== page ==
There is an illustration about two friends walking through the desert. They had an argument, and one friend slapped the other in the face. The one who got slapped was hurt, but without saying anything wrote in the sand: TODAY MY BEST FRIEND SLAPPED ME IN THE FACE.

They kept on walking until they found an oasis where they decided to stop for a rest, to take a bath, and to get a drink. The one who had been slapped got stuck in the mud and muck and mire at the bottom of the oasis, and started drowning. The friend save him. After he recovered, he wrote on a stone: TODAY MY BEST FRIEND SAVED MY LIFE.

The friend who had both slapped and saved asked, “After I hurt you, you wrote in the sand. Then you wrote on a stone when I saved you. Why did you do that?”

He reply was “When someone hurts us, we should write it in the sand where winds of forgiveness can erase it away. When someone does something good for us, we must engrave it in stone where no wind can ever erase it.”

Learn to write your hurts in sand and carve your benefits in stone. It’s said that it takes a minute to find a special person, an hour to appreciate them, a day to love them, and a lifetime to forget them. Value who you have in your life.

Joseph showed a love and restraint that very few people would have shown in that day. And he demonstrated his love for both Mary, and for God, in the way that he handled the situation. So Joseph loved God, and Joseph loved Mary.

The third kind of love we see if God’s love for us. During the vision, the angel referenced a prophecy on the one hand, and gave an explicit direction on the other. Both show God’s love in various ways.

In the prophecy from Isaiah referenced by the angel, about the virgin birth, it goes on to say “and you shall call his name Immanuel,” which means “God with us.” In the command, the angel tells Joseph to call this son Yeshua, or Joshua, which literally means “God saves.”

In the prophecy, we see God’s desire to have a relationship with each one of us, to be a part of our lives, and to be faithful to His promise to be with His chosen people always and everywhere – no matter how dark it may seem at the moment.

The context for that prophecy is that God is promising Ahaz aid and victory, if he will only believe in the Lord God and again follow and worship Him (which, by the way, Ahaz chooses not to do).

In Joseph’s time, under the oppression and occupation of the Romans, the people have been crying out for a Messiah. There has been no word from God for 400 years! Yet here, God announces, through the angel, that He has heard, He was there, and He will continue to be there for His people.

Not only is God going to be there spiritually, but He will be a living presence for His people that all can turn to for aid and succor. All can gain the promised victory of God against the enemies of sin and impending death.

In giving the name Jesus, God announces how He is going to achieve this goal. God will save His people, when they cannot save themselves. God will send a Savior who is fully human, fully God, and incarnate so as to be one of us yet also able to redeem us.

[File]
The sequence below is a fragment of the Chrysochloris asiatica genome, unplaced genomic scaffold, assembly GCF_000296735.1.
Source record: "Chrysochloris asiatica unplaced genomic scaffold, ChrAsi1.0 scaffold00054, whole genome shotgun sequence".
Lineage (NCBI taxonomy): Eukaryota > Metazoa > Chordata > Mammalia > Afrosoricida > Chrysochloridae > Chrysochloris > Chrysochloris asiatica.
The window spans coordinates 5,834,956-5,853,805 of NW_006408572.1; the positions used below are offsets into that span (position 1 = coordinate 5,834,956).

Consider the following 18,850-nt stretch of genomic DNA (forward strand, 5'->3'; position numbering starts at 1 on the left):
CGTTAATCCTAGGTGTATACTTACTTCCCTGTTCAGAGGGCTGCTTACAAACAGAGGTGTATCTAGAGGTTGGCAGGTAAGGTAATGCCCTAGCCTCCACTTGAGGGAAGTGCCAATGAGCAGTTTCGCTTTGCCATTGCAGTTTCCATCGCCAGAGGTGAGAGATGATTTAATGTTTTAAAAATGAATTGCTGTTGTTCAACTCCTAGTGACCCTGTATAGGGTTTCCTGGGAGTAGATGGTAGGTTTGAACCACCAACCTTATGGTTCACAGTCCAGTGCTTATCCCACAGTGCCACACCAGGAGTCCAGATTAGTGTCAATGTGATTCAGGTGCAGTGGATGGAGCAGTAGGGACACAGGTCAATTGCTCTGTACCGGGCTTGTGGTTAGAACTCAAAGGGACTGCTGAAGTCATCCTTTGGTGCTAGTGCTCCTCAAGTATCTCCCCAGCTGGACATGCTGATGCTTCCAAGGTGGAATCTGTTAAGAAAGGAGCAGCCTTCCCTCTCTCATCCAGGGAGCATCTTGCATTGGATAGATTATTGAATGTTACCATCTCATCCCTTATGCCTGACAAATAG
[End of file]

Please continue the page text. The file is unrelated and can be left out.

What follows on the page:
The incarnation is too great a mystery to dwell on fully in one sermon, much less part of one. But I can say this: it was necessary for God to do it this way. There was a Church Father and theologian named Athanasius. He had a lot of influence on the early Church. He had a lot of arguments, including with an arch-nemesis, if you will, named Arius.

He and Arius got into a number of arguments before the bishop of Alexandria, and Athanasius said something in his creed that was very profound, I think. He said that, for redemption to occur, for salvation to occur, Jesus needed to be fully human. Because, if he was not fully human, then any part that was not human, he would not be able to relate to, and thus not able to redeem.

But Jesus also needed to be fully God. Because any part that was not God could not experience the power and the glory and the righteousness of Christ, and therefore could not be redeemed. The only way that salvation could occur was if Jesus was fully human and fully God.

I know when we were in first grade math, we learned that 100% plus 100% equals 200%. But I always like to say, in Scripture 100% human plus 100% God equals Jesus. We don’t understand it. It’s a mystery. But we have to believe it.

God’s love here shows us what real love is all about. Too many people conflate love and schmaltz or passion. It’s not that those don’t have a place – I doubt that very many of us would get married if we didn’t have that! But real love involves sacrifice. It involves finding a way to put the needs of someone else before your own without giving up your essence or principles.

What the Son did was the perfect example of extravagant, incomparable love. First, in His very birth, He gave up everything he already had as far as glory, authority, power, and knowledge to become incarnate.

He became one of us; born a baby in low estate, growing up the son of a rough carpenter, in a hostile environment that involved moving to avoid murder, extended family and community thinking he was a bastard, then becoming an itinerant teacher, and finally suffering and dying for us so that we could be cleansed of our sins and reconciled with God the Father.